From family VHS tapes and 3D printed sculptures to a virtual reality album made in collaboration with Nick Weiss of TeengirlFantasy to accompany his feature-length animation series Birds in Paradise (2017–19), Jacolby Satterwhite defies the limits of materiality, genre, and western canonizing to build universes that centralize the body as a portal. In seductive and disquieting ways, he unveils the operations of technocapitalism, the ever-present codes of enslavement, and planetary toxicity.
His inspiration ranges from 1990s video games to New York’s queer nightlife and from Caravaggio paintings to Grace Jones, yet Satterwhite’s most enduring influence has been his mother Patricia Satterwhite, who opened his mind to the possibilities of art as a restorative space to plot a deeper consciousness of the world through her fragmented, schizophrenic mental state. She made thousands of illustrations of various fantastical inventions, which not only enabled her to attune with the functionality of things in her midst but also harnessed her desire for success on the Home Shopping Network. Her archive of drawings, song lyrics, and a capella, folk, and gospel-inspired cassette tape recordings are a steady pool of reference. “I didn’t understand how poignant that practice was, as this cathartic self-care ritual that went into place when she couldn’t get insurance or proper mental health help,” Satterwhite noted.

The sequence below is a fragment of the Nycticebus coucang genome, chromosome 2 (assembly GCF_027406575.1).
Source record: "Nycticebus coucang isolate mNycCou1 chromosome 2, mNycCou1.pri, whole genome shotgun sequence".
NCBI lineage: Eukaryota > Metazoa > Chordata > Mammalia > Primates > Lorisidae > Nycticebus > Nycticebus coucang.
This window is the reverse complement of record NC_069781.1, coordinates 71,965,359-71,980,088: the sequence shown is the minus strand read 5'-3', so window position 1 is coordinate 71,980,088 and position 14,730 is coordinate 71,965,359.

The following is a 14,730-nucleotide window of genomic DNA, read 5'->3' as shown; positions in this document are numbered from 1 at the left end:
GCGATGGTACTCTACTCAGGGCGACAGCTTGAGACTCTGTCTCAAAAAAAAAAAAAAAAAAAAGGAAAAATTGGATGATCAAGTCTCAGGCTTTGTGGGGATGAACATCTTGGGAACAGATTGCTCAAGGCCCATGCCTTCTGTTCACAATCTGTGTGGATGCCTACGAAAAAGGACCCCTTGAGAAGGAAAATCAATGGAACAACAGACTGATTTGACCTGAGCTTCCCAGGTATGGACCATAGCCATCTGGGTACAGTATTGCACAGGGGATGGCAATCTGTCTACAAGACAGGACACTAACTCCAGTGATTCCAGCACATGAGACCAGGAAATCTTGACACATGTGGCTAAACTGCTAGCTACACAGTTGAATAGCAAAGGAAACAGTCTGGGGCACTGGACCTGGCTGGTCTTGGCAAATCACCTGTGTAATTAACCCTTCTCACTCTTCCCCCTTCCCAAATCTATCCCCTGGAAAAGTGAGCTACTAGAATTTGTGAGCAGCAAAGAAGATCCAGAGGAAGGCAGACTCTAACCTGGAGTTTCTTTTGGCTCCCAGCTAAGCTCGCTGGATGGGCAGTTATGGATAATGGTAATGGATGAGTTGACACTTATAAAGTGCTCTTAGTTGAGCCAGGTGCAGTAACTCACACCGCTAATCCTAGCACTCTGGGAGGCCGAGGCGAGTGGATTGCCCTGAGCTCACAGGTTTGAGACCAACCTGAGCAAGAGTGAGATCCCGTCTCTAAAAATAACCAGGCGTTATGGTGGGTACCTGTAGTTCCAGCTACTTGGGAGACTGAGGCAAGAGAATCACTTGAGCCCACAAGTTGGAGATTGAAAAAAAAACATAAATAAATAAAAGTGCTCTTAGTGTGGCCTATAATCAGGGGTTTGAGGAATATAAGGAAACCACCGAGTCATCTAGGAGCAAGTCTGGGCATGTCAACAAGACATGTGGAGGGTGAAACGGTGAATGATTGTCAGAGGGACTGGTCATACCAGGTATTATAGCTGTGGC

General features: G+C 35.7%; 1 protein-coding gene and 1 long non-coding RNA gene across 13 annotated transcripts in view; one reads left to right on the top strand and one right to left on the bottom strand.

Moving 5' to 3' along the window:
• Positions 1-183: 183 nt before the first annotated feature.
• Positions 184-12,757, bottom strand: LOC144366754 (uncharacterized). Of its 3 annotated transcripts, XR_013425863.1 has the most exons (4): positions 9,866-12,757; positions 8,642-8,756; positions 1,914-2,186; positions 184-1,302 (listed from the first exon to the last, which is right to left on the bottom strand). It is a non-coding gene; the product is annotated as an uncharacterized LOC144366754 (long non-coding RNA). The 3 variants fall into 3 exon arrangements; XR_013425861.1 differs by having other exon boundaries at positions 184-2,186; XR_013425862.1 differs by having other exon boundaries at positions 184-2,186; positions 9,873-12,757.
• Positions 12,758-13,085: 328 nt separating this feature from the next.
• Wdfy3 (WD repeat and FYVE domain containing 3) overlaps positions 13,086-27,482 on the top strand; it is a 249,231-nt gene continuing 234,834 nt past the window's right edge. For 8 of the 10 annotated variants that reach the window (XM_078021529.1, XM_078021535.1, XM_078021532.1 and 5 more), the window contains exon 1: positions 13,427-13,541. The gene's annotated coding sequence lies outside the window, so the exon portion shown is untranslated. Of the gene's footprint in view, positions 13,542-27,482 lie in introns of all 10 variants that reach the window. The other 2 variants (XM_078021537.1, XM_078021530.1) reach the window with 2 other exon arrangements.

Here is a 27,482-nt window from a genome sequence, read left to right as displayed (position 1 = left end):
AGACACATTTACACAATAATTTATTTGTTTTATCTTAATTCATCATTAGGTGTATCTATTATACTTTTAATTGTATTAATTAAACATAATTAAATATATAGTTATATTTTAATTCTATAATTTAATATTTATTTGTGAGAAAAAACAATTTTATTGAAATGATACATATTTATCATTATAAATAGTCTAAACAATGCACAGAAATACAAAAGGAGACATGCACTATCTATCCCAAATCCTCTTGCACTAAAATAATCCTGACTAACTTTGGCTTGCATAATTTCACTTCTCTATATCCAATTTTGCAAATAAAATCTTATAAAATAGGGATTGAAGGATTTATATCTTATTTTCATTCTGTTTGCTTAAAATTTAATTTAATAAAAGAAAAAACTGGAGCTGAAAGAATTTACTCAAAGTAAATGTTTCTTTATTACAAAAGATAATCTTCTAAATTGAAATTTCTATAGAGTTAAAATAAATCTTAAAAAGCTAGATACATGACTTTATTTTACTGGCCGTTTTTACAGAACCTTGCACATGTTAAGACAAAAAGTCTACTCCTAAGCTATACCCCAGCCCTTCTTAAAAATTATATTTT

In Satterwhite’s work, the circuit of consumption is plotted in libidinal flourishes but also brutal extractions, as gender-fluid bodies entangle amid scenes of dancing, flogging, and spinning. In the film’s floating space, generated through the 3D animation program Maya, the artist keys himself and his associates into transforming landscapes to play hybrid protagonists that unleash a pleasure matrix of domination and submission. We Are in Hell When We Hurt Each Other (2020) features a performance arena and luminous, revolutionary Black CGI fembots that reenact in the artist’s body movements to animate their truth from a society of pain, the muscle memory and generational trauma of racial violence. Over trip-hop and electronic beats, Patricia Satterwhite’s voice reminds us how pain divides but also stitches us together in common anguish.